Is Instinct Eroding Your Financial Health?

Sarah Newcomb

As humans we have an innate need to evaluate our worth and position in society. When we lack an objective measure to do so, we look to "similar others" to judge our progress. Recent research from Morningstar shows that this normal human instinct may be causing us more harm than good when it comes to our money.

In a survey of several hundred people, we found the following:

  • People in every income group were more likely to compare themselves to people they see as better off than those they see as worse off.
  • Frequent, upward comparisons such as this were associated with higher financial stress, lower satisfaction, lower savings and overall more negative feelings about one’s own financial life.

Social comparisons were strongly correlated with financial well-being. In fact, when looking at the relative effect sizes of the things we typically associate with financial stability (age, income, education, and financial literacy) we found that the effect size of social factors was greater. This suggests that the way we compare ourselves to others might be a very important part of overall financial health.

However, one small group of people in our study reported feeling positive about their money regardless of whether the people they compared themselves with were better or worse off. Unlike the rest of the population we surveyed, this group did not compare themselves with peers, family, friendsk or colleagues. Instead, this little group of 27 people reported comparing themselves to a financial role model or mentor. This, we thought, was interesting.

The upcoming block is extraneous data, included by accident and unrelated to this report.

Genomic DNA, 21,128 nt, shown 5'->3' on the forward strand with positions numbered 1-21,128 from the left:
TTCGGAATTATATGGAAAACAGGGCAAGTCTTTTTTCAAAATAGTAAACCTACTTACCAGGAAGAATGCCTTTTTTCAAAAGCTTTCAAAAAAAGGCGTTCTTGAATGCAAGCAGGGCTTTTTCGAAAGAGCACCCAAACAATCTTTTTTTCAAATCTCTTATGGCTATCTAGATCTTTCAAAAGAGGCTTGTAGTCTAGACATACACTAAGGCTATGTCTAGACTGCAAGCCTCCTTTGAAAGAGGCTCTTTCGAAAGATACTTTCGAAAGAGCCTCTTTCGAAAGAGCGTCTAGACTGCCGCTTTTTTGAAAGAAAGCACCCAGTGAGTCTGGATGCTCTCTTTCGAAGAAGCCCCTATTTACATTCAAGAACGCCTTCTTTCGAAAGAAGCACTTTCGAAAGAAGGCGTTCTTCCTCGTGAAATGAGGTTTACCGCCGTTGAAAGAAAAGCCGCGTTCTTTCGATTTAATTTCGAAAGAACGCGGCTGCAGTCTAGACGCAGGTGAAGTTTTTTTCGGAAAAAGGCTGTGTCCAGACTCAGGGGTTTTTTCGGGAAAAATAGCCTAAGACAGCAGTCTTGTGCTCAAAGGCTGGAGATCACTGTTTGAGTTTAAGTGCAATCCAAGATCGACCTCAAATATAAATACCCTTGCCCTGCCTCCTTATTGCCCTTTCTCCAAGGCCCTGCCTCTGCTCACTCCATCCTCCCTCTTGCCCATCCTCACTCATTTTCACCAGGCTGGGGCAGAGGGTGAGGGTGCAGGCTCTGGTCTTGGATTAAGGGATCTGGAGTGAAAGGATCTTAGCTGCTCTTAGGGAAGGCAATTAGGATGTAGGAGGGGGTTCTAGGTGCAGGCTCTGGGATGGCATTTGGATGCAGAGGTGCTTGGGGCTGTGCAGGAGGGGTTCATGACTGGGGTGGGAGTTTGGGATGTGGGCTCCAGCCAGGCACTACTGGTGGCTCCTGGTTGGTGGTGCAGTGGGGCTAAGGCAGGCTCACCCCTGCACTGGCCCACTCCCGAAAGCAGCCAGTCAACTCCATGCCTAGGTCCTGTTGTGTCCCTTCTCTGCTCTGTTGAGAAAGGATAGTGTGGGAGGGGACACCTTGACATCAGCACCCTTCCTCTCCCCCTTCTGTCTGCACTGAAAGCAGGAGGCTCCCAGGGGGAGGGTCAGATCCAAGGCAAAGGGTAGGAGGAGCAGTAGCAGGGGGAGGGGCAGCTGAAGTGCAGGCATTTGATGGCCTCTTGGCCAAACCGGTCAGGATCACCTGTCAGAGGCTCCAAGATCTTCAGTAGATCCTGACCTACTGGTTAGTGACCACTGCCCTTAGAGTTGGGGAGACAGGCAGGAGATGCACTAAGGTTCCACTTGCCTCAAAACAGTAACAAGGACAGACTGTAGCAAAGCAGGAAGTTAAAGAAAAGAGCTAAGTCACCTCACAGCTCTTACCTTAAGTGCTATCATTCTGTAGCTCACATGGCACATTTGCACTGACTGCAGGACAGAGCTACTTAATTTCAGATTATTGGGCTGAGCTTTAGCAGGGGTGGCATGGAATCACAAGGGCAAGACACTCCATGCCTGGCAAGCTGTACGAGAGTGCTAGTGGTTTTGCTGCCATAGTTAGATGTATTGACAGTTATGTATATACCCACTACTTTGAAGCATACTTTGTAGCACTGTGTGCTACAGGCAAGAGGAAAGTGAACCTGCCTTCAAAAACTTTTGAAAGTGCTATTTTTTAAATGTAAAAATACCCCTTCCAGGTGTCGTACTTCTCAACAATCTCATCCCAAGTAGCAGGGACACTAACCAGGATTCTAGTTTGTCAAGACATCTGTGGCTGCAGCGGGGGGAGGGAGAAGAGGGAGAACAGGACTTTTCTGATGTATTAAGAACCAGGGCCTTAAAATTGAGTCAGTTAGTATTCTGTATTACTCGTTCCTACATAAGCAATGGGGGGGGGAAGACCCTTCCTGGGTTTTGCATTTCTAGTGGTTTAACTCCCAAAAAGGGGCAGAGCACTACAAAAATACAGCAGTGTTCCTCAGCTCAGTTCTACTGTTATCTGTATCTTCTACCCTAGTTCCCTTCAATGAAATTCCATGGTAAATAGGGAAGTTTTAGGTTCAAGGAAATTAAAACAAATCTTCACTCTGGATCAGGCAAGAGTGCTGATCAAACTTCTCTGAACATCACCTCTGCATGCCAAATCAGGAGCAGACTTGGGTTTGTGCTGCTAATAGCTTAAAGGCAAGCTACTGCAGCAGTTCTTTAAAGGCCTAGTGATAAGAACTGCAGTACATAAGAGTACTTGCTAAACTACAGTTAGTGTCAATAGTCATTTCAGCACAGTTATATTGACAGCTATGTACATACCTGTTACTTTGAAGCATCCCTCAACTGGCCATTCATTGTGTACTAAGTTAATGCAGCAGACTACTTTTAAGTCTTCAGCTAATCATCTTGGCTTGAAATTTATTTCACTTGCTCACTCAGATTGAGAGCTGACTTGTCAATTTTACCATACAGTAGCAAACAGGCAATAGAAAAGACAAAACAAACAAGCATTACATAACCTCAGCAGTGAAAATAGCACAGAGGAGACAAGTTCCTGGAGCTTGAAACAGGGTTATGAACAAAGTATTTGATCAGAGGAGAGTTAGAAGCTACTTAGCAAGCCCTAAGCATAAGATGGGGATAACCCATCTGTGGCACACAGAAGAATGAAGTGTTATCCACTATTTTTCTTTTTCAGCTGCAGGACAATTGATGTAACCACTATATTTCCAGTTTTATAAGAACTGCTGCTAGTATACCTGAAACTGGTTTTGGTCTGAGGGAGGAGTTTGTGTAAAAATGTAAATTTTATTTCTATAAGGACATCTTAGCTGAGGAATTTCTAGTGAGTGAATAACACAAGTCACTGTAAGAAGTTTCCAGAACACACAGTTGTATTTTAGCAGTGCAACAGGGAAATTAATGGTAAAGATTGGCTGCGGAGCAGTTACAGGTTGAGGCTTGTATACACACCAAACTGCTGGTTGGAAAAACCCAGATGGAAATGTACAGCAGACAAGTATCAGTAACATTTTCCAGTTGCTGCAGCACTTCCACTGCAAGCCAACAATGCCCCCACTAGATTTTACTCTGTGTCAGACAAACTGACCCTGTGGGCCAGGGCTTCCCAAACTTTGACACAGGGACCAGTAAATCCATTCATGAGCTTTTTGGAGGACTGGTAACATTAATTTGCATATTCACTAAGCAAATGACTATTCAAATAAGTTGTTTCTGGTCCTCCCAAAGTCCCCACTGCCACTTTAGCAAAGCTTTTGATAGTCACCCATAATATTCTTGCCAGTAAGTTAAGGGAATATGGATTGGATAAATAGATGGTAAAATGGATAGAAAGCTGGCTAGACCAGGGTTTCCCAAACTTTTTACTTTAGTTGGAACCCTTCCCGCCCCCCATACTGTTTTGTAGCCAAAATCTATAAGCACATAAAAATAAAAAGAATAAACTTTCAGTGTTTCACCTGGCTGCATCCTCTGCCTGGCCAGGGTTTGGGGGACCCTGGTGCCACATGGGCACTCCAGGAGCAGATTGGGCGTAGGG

Could it be that choosing a financial role model is a way to direct our natural need to compare into a form that is aspirational rather than evaluative? Is this a cure for our financial ills? In a follow-up study, we asked several hundred people to participate in a short exercise in which they identified a financial role model and thought a bit about that person's behaviors and the qualities that led to their success. A second group was asked about who they compared themselves to normally, and a third was not given any comparison task. All three groups were then asked a series of questions about their financial confidence, and other emotions with respect to their money.

The people who chose a role model were significantly more likely to report being confident about their ability to reach their financial goals than those who made their normal social comparisons. They were also more determined to reach those goals and reported feeling more in control of their financial future than those who did not choose a role model.

The results of these studies show that, while we cannot avoid the instinct to compare ourselves, we may be able to improve our financial well-being by directing our attention to a specific financial role model.

In my own life, I have chosen to emulate my mother. While she earns less, she also lives more simply. I admire her resourcefulness and her contentment. By turning my attention away from neighbors and colleagues, and focusing on her as my financial mentor, I have been able to improve my own quality of life and reduce my financial stress in a short amount of time.

Whose financial decisions do you admire? What is one thing you can do today to be just a bit more like them?